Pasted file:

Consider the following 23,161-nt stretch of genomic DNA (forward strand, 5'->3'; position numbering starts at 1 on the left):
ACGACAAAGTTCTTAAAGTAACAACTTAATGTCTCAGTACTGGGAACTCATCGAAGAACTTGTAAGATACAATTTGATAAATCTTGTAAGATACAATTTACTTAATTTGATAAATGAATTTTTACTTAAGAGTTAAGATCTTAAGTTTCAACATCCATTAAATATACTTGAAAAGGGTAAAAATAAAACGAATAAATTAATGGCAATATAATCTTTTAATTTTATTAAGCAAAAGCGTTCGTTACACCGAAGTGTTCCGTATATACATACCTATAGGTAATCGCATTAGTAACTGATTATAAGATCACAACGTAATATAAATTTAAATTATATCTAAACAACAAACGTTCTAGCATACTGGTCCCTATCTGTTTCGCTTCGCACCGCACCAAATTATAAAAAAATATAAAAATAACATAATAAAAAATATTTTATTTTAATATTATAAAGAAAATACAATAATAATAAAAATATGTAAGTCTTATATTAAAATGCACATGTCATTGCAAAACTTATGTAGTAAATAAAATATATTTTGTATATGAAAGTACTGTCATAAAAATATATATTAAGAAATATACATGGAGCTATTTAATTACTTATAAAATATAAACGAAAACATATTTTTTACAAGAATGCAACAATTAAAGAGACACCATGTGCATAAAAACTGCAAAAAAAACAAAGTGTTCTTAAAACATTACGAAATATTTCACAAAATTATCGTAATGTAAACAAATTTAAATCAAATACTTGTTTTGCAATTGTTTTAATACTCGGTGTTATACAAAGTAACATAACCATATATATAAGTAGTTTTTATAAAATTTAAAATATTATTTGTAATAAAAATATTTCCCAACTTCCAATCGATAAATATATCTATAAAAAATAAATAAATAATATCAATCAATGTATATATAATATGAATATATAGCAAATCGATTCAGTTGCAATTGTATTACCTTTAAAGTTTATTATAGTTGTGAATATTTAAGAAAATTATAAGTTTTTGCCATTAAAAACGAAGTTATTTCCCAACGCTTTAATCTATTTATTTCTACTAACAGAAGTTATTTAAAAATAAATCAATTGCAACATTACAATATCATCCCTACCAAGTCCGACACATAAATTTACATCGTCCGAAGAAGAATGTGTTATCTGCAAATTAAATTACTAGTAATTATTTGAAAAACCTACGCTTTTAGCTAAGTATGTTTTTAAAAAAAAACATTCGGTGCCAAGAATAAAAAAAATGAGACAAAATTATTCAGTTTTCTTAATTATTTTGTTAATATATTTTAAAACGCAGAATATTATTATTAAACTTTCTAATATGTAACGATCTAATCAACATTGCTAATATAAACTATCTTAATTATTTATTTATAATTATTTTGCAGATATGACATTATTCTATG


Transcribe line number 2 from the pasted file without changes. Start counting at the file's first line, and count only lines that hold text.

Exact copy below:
ACGACAAAGTTCTTAAAGTAACAACTTAATGTCTCAGTACTGGGAACTCATCGAAGAACTTGTAAGATACAATTTGATAAATCTTGTAAGATACAATTTACTTAATTTGATAAATGAATTTTTACTTAAGAGTTAAGATCTTAAGTTTCAACATCCATTAAATATACTTGAAAAGGGTAAAAATAAAACGAATAAATTAATGGCAATATAATCTTTTAATTTTATTAAGCAAAAGCGTTCGTTACACCGAAGTGTTCCGTATATACATACCTATAGGTAATCGCATTAGTAACTGATTATAAGATCACAACGTAATATAAATTTAAATTATATCTAAACAACAAACGTTCTAGCATACTGGTCCCTATCTGTTTCGCTTCGCACCGCACCAAATTATAAAAAAATATAAAAATAACATAATAAAAAATATTTTATTTTAATATTATAAAGAAAATACAATAATAATAAAAATATGTAAGTCTTATATTAAAATGCACATGTCATTGCAAAACTTATGTAGTAAATAAAATATATTTTGTATATGAAAGTACTGTCATAAAAATATATATTAAGAAATATACATGGAGCTATTTAATTACTTATAAAATATAAACGAAAACATATTTTTTACAAGAATGCAACAATTAAAGAGACACCATGTGCATAAAAACTGCAAAAAAAACAAAGTGTTCTTAAAACATTACGAAATATTTCACAAAATTATCGTAATGTAAACAAATTTAAATCAAATACTTGTTTTGCAATTGTTTTAATACTCGGTGTTATACAAAGTAACATAACCATATATATAAGTAGTTTTTATAAAATTTAAAATATTATTTGTAATAAAAATATTTCCCAACTTCCAATCGATAAATATATCTATAAAAAATAAATAAATAATATCAATCAATGTATATATAATATGAATATATAGCAAATCGATTCAGTTGCAATTGTATTACCTTTAAAGTTTATTATAGTTGTGAATATTTAAGAAAATTATAAGTTTTTGCCATTAAAAACGAAGTTATTTCCCAACGCTTTAATCTATTTATTTCTACTAACAGAAGTTATTTAAAAATAAATCAATTGCAACATTACAATATCATCCCTACCAAGTCCGACACATAAATTTACATCGTCCGAAGAAGAATGTGTTATCTGCAAATTAAATTACTAGTAATTATTTGAAAAACCTACGCTTTTAGCTAAGTATGTTTTTAAAAAAAAACATTCGGTGCCAAGAATAAAAAAAATGAGACAAAATTATTCAGTTTTCTTAATTATTTTGTTAATATATTTTAAAACGCAGAATATTATTATTAAACTTTCTAATATGTAACGATCTAATCAACATTGCTAATATAAACTATCTTAATTATTTATTTATAATTATTTTGCAGATATGACATTATTCTATG